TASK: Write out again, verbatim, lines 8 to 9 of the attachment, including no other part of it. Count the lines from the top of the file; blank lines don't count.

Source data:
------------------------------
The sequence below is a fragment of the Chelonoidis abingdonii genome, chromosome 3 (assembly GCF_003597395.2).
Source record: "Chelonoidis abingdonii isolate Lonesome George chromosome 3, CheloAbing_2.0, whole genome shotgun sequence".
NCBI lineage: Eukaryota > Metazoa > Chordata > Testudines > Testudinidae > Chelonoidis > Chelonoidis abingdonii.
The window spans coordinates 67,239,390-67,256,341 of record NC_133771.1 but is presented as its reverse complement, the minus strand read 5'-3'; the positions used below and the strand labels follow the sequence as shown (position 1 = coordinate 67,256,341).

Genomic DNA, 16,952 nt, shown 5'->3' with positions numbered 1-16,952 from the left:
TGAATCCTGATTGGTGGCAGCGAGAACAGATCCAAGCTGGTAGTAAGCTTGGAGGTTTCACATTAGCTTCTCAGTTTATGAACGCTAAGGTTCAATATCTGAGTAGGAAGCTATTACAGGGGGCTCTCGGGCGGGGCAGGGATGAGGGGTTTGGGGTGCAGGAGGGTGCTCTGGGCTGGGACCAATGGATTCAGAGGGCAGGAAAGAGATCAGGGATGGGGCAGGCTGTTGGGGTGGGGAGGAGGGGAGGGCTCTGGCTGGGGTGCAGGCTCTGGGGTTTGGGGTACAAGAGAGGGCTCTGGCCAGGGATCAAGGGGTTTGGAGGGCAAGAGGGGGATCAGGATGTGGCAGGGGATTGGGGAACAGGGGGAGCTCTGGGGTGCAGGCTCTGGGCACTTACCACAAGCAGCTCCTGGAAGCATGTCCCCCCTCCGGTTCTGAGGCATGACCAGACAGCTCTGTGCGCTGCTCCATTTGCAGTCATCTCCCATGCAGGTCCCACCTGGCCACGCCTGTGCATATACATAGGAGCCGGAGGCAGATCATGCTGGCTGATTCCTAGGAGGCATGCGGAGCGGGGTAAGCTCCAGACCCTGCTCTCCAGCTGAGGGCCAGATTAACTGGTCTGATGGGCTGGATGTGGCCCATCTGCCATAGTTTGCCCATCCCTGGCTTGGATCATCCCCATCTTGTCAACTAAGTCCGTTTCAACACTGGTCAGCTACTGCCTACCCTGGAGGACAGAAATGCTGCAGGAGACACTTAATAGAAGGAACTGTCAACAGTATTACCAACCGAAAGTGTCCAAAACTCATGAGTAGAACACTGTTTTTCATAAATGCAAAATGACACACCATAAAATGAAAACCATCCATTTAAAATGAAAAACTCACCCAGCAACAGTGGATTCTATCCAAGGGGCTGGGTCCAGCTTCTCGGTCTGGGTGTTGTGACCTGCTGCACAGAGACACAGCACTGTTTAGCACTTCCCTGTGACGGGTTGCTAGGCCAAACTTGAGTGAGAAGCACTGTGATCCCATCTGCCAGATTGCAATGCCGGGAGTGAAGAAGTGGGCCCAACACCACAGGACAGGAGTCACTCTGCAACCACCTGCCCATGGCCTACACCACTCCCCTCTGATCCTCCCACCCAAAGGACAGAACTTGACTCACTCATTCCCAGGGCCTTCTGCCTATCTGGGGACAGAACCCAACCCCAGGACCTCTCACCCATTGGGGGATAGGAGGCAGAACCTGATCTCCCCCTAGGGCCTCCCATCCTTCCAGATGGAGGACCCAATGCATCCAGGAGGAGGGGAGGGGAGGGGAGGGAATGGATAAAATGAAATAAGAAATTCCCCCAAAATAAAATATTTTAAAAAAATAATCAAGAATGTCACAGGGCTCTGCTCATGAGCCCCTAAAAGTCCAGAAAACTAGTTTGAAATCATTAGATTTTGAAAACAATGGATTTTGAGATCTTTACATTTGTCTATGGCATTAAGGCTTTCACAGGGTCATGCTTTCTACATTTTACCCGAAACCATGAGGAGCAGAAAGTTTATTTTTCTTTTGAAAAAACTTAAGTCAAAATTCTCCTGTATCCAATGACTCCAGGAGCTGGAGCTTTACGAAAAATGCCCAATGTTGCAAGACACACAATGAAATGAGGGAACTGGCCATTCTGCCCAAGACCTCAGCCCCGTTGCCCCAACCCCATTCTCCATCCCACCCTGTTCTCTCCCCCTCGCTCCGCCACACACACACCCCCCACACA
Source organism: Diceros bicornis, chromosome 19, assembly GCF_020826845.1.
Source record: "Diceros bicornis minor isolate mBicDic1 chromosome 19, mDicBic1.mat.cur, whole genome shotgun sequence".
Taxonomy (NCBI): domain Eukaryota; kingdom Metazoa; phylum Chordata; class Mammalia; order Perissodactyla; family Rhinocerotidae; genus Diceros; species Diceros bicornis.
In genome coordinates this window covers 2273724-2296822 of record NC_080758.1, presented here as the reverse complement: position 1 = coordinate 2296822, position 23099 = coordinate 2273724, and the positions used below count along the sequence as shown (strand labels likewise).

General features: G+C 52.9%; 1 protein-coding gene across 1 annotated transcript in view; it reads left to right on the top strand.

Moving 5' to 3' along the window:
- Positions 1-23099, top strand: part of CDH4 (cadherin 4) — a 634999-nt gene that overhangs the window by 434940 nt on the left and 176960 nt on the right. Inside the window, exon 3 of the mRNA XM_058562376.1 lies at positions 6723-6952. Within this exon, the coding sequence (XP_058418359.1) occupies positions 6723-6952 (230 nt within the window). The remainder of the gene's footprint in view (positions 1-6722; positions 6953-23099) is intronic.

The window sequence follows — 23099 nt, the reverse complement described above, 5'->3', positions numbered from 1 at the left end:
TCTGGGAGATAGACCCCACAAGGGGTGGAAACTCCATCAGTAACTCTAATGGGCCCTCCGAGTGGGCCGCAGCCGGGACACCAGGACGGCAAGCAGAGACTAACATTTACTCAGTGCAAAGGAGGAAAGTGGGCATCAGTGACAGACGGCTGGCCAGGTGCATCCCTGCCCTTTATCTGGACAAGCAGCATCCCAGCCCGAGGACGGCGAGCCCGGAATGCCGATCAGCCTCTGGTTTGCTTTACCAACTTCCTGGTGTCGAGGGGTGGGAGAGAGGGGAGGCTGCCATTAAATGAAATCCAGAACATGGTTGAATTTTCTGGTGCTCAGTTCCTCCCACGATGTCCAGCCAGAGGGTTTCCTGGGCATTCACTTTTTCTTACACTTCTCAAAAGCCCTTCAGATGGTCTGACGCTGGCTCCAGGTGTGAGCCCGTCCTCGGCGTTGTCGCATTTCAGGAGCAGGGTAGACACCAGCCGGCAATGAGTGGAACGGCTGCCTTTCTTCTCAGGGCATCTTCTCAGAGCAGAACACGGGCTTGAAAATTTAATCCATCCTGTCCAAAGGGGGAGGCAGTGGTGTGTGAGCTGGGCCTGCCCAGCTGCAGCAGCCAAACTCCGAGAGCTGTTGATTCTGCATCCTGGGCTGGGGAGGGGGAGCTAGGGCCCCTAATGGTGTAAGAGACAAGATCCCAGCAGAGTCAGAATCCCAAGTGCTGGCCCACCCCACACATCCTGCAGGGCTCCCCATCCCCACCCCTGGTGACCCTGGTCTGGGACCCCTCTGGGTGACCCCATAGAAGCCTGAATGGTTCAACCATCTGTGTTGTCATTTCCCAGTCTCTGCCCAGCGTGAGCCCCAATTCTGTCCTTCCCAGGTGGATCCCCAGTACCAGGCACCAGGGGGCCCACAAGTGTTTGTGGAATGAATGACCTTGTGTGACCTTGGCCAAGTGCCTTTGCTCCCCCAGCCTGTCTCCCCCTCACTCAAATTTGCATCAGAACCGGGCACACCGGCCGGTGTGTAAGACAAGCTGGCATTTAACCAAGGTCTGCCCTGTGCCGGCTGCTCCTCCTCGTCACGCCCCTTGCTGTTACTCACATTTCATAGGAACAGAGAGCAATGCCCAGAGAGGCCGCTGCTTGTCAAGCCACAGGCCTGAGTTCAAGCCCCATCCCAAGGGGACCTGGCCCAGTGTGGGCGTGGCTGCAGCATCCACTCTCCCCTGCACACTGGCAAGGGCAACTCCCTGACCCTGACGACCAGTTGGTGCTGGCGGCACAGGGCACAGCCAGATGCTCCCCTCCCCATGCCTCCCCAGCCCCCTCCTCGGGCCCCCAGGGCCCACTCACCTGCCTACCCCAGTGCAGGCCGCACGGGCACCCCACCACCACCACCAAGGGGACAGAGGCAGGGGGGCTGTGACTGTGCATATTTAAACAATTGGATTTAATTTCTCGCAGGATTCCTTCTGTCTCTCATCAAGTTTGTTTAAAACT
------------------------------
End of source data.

Source record: "Diceros bicornis minor isolate mBicDic1 chromosome 19, mDicBic1.mat.cur, whole genome shotgun sequence".
Taxonomy (NCBI): domain Eukaryota; kingdom Metazoa; phylum Chordata; class Mammalia; order Perissodactyla; family Rhinocerotidae; genus Diceros; species Diceros bicornis.